Truly “Heartbreak City!!” Gus Officially Leaves CBS…

Posted by rtmsf on May 10th, 2011

Ok, maybe we’re being a little melodramatic, but with the news that Gus Johnson is officially moving on to Fox Sports and the knowledge that CBS/Turner has the broadcast rights to the NCAA Tournament through 2024 (a/k/a eternity), we’re feeling like some sinister executive grinch has canceled Christmas next year.   And the year after.  And the next one.  And the one after that… well, you get the point.

So long, Gus.  For the generation that was raised on March Madness as a national treasure, you will always be the voice of college basketball — far more than that green-jacket-slurping bore Jim Nantz could ever be.  We hope that you are given just as much freedom to bring  your purity of excitement and unadulterated joy to college sports over at your new gig, and you can count on us checking out some Big Ten (on BTN) and Pac-12 (on FSN) hoops next season just to hear you work your magic again.

In the meantime, here are a couple of compilations we found of Gus’ best work.  Enjoy it — it pains us to type this, but there’s no guarantee we’ll ever hear it during March Madness again.

Share this story

Gus Johnson and CBS, Together No More

Posted by jstevrtc on May 5th, 2011

Richard Deitsch of has reported that play-by-play icon Gus Johnson and CBS could not come to terms on a new contract and have thus parted ways. No more Gus Johnson buzzer-beaters at NCAA Tournament time, folks.

Yeah, This Makes Total Sense.

According to Mr. Deitsch, Johnson has been in talks with Fox Sports to work college football games, given the network’s move to increase their profile in that sport. There is no mention as to whether Gus’ position calling college basketball for the Big Ten Network is affected by this. As Deitsch points out, Fox owns a nice big chunk of the BTN, and they’re also (obviously) a player in the recent deal between themselves, ESPN, and the Pac-10, a package that includes 68 college basketball games.

Johnson is by far CBS’ most popular announcer. Again…it is not close. The convnetional wisdom among college basketball fans was that the network would and should only work to increase Johnson’s presence wherever they could, especially when it comes to college basketball, and it would do anything possible to keep him. His departure has hoopheads everywhere wondering what on earth CBS could be thinking, though admittedly we haven’t heard either side of the story, and no details of the failed negotiations are mentioned in Mr. Deitsch’s article.

Nevertheless, college hoopheads are left with no Gus Johnson for March Madness. We’re certain he’ll be around, and we’re praying someone at Turner will scoop him up and find a way to get him back where he belongs by Tournament time, because March won’t be the same until he’s calling Tournament games again. If you’ll excuse us, we’re going to go transfer our old The Cure CDs to MP3 and listen to them until we’re dehydrated. Life is unfair.


Share this story

While A Nation Celebrates Jacob Pullen Sulks

Posted by nvr1983 on May 1st, 2011

Like all of you we spent most of Sunday night and Monday morning celebrating the announcement by President Obama that US troops had killed Osama bin Laden. We spent the night transfixed by our television, the scenes across the nation, and the celebrations on Twitter. It turns out that not everyone was in a celebratory mood. Case in point former Kansas State guard Jacob Pullen:

Pullen’s Twitter account was bombarded by comments from others (like us) who were critical of his comments, but it was pretty clear that Pullen did not mind as the following series of Tweets clearly demonstrates.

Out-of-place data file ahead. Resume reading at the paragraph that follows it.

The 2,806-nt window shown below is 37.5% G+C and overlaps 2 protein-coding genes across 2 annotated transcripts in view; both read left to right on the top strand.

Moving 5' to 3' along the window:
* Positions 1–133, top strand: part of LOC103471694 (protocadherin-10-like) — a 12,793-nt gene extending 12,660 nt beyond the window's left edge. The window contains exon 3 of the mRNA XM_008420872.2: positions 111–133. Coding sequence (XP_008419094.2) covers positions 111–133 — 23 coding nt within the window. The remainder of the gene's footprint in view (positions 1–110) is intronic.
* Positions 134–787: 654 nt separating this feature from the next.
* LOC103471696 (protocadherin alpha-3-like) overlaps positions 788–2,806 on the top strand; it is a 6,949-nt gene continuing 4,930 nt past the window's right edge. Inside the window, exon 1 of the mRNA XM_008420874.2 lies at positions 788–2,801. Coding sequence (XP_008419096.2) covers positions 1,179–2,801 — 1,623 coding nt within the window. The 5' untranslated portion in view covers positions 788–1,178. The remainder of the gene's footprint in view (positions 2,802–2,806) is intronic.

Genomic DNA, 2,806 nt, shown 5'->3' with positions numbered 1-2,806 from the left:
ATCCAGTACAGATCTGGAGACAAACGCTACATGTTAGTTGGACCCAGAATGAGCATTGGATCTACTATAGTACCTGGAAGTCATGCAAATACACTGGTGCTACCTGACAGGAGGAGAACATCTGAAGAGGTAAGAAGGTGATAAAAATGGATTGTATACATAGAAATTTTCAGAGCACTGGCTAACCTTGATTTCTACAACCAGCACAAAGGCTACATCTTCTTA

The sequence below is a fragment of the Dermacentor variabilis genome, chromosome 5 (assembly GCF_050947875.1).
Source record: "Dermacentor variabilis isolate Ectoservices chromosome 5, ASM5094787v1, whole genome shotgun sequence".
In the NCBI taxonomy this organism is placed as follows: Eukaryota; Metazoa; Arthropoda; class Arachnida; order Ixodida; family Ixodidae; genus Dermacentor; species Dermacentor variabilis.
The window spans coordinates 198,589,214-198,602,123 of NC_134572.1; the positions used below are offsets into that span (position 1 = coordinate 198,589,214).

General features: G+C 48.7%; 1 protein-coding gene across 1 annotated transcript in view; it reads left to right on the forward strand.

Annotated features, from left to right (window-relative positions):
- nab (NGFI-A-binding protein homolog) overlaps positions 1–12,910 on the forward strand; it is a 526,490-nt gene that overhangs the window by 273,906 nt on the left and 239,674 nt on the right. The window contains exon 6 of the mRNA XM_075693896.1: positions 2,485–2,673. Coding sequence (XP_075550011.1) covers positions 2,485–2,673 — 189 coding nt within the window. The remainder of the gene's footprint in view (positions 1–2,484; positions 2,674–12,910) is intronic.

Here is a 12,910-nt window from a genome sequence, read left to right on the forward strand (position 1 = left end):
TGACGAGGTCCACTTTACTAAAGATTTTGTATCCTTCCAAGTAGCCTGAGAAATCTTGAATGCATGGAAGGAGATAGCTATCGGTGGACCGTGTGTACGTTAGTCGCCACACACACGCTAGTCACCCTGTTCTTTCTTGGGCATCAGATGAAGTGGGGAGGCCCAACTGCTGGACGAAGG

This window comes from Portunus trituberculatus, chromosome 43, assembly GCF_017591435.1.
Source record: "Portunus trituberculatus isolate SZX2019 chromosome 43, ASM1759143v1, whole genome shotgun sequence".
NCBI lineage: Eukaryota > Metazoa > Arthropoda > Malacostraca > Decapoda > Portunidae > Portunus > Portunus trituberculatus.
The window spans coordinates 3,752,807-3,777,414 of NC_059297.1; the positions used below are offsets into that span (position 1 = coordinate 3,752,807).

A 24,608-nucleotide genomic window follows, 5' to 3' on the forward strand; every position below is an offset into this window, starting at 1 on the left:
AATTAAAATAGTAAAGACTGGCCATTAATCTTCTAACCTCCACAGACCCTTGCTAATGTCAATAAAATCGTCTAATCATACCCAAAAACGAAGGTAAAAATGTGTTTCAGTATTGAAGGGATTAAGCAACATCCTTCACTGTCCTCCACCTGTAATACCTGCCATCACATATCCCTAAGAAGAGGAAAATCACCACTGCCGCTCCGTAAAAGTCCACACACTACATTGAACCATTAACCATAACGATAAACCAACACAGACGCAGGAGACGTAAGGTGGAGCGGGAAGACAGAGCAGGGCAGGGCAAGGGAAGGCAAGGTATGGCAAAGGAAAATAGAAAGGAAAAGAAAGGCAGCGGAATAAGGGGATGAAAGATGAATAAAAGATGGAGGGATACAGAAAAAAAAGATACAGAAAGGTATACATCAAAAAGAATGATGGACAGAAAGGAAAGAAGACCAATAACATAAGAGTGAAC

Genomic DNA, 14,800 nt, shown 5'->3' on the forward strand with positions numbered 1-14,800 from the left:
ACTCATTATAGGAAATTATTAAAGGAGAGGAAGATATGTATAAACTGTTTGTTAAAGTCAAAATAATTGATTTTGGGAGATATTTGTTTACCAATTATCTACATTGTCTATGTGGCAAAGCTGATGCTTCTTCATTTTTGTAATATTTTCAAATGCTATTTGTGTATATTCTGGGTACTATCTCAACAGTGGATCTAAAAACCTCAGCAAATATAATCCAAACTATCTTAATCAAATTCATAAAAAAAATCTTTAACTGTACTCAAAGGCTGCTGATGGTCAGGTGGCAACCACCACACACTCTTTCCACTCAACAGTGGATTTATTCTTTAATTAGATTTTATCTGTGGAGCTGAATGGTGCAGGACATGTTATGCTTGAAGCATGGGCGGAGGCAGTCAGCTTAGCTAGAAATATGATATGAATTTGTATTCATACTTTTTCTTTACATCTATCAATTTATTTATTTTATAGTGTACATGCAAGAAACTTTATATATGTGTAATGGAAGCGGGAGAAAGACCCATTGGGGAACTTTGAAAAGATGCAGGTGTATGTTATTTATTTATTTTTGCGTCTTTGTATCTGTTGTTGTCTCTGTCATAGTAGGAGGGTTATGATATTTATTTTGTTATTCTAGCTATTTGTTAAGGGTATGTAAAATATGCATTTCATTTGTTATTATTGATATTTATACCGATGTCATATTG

Read the rest of this entry »

Share this story Alleges Impermissible Calls From Former Calipari Aide

Posted by jstevrtc on April 2nd, 2011

On Friday evening, writers Jeff Goodman and Thayer Evans released a story alleging that Bilal Batley, a former staff member at both Memphis and Kentucky, made what the NCAA would consider impermissible contact in the form of cell phone calls to recruits while employed by John Calipari at both programs. The FOX story specifically names former Kentucky star DeMarcus Cousins and class of 2012 recruit L. J. Rose, as well as numerous current and former  players who ended up attending various schools, as  having been contacted by Batley, going back as far as Batley’s time as a graduate manager under Kelvin Sampson at Indiana. As the story explains, only a program’s head coach or three “countable” coaches are allowed to make phone calls to recruits. Batley was not so designated at Indiana, Memphis, or during his six months at Kentucky.

Batley Was Calipari's Director of Basketball Ops/Manager At Memphis and Kentucky

Before last season began, we posted a story about how Batley left his position of Director of Basketball Operations/Manager at Kentucky (the same position he held at Memphis) when it was revealed that he had been involved in a minor rules violation a few months into his job. Batley shagged some rebounds for a player during a brief stop in the practice gym, and his job description did not permit such an interaction. Kentucky self-reported the violation. Nothing came of it, and nothing should have. What we considered odd, though, was that Batley soon afterward announced he was leaving his job in Lexington. He cited an ill family member back in Houston as the reason for his departure, even though his post at Kentucky — a rather plum gig, to be sure — would have been protected by law in the event that it was a first-degree relative who was ill, meaning Batley could have come back to that job if he chose to do so after the family member’s illness had resolved. We assumed that Batley’s reasons were his own and that his hand was not forced, because no link was ever found between Batley’s leaving and the incredibly minor violation. Like the rest of the world, we let the matter rest, and simply hoped everything worked out for the best regarding the illness in Batley’s family.